Facing the delisting crisis, China Concept stocks have begun to actively look for alternative listing sites, the report said. Among them, more and more enterprises choose to list in Hong Kong.

Selective Delisting

Chinese authorities have a specific plan as to which companies can delist from the US stock markets and which cannot, Hong Kong financial columnist Liao Shiming told The Epoch Times.

“Those tech start-ups, for example, if they delist in the US, they can’t go back to the Chinese stock market or the Hong Kong stock market, so they can’t and don’t want to decouple from the US Liao said. “But for the CCP, it’s enough to protect its central state enterprises. The CCP must have thought it through. In other words, the CCP is decoupling selectively.”

Stock Audit Agreement

China and the United States announced separately on Aug. 26 that China’s Securities Regulatory Commission (CSRC), China’s Ministry of Finance, and the US Public Company Accounting Oversight Board (PCAOB) had signed a cooperation agreement on audit regulation. The agreement will allow the PCAOB to conduct inspections and investigations of auditors in mainland China or Hong Kong, including examining the audit papers of listed companies.

Citing “national security” concerns, the CCP has always refused to allow US regulators to routinely inspect the audit papers of listed Chinese companies. The United States has in recent years warned the CCP that it would kick Chinese companies off the New York Stock Exchange if they do not allow US agencies to examine their audit papers, and China Concept stocks will risk being delisted.

In a statement about the agreement, Erica Y. Williams, chairwoman of the PCAOB, emphasized three main points:

1. The PCAOB has sole discretion to select the firms, audit engagements, and potential violations it inspects and investigates—without consultation with, nor input from, Chinese authorities.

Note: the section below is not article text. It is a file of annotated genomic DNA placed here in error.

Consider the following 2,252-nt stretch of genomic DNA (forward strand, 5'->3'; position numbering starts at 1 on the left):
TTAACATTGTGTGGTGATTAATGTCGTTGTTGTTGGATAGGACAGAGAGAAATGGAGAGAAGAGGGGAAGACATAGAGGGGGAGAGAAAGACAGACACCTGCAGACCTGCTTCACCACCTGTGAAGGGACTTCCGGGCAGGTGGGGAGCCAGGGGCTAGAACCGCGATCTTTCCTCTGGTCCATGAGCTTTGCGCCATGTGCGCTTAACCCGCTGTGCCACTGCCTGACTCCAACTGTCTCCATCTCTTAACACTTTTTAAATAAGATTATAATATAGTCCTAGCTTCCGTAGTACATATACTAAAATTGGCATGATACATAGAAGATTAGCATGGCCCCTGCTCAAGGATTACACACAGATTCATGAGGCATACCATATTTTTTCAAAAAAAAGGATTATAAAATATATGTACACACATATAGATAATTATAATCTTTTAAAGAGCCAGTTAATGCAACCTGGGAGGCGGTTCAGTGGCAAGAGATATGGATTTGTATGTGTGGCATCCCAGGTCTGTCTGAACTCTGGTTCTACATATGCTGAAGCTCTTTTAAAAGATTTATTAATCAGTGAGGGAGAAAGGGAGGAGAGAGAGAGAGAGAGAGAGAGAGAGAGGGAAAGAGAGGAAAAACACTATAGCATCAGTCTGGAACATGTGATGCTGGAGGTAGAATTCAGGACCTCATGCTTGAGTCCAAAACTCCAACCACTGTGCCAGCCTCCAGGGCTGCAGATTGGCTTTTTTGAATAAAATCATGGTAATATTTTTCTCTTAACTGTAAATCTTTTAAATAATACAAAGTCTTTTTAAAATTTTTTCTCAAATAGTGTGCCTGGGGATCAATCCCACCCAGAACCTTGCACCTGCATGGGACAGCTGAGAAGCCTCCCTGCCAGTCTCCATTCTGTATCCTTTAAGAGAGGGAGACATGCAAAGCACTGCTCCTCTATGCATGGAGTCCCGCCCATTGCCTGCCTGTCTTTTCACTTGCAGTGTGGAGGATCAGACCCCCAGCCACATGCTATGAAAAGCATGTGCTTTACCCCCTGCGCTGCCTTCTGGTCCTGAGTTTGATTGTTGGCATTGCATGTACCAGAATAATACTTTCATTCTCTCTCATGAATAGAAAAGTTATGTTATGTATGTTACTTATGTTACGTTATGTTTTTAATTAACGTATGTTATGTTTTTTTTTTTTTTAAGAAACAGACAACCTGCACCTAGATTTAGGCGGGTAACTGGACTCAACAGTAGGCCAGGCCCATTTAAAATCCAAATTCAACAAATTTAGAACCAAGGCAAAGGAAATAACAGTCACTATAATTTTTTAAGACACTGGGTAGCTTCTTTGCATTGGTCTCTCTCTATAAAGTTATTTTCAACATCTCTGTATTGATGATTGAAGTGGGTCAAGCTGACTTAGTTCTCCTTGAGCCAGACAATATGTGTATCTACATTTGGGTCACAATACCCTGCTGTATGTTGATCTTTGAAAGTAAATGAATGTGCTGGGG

2. Procedures are in place for PCAOB inspectors and investigators to view complete audit work papers with all information included and for the PCAOB to retain information as needed.

3. The PCAOB has direct access to interview and take testimony from all personnel associated with the audits the PCAOB inspects or investigates.

Public statements about the cooperation agreement issued by China are quite different.

Chinese state media omitted parts of the first and third core demands, saying, “The US must obtain audit papers and other documents through Chinese regulatory authorities and conduct interviews and inquiries with relevant personnel of accounting firms with Chinese participation and assistance.”

It also deleted the part in the agreement about the United States having “sole discretion,” and instead said that “the United States would be under its [China’s] control to obtain documents such as audit papers and conduct staff interviews and interviews.

Nevertheless, the statements from both sides revealed one thing: the delisting risk of China Concept Stock has not been lifted.

Currently, more than 200 Chinese companies are listed on US capital markets, and more than 30 domestic accounting firms are registered with the PCAOB, which can provide audit services for Chinese companies listed in the US, according to an official with the CSRC.

“This agreement will be meaningful only if the PCAOB actually can inspect and investigate completely audit firms in China,” Gary Gensler, the Chair of US Securities and Exchange Commission (SEC) said in a statement on Aug. 26.

“If it cannot, roughly 200 China-based issuers will face prohibitions on trading of their securities in the US if they continue to use those audit firms.”

The CSRC also said that if the subsequent cooperation can meet the respective regulatory needs of China and the United States, the audit supervision problem of Chinese concept stocks may be solved and thus avoid passive delisting from the United States.

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Jessica Mao is a writer for The Epoch Times with a focus on China-related topics. She began writing for the Chinese-language edition in 2009.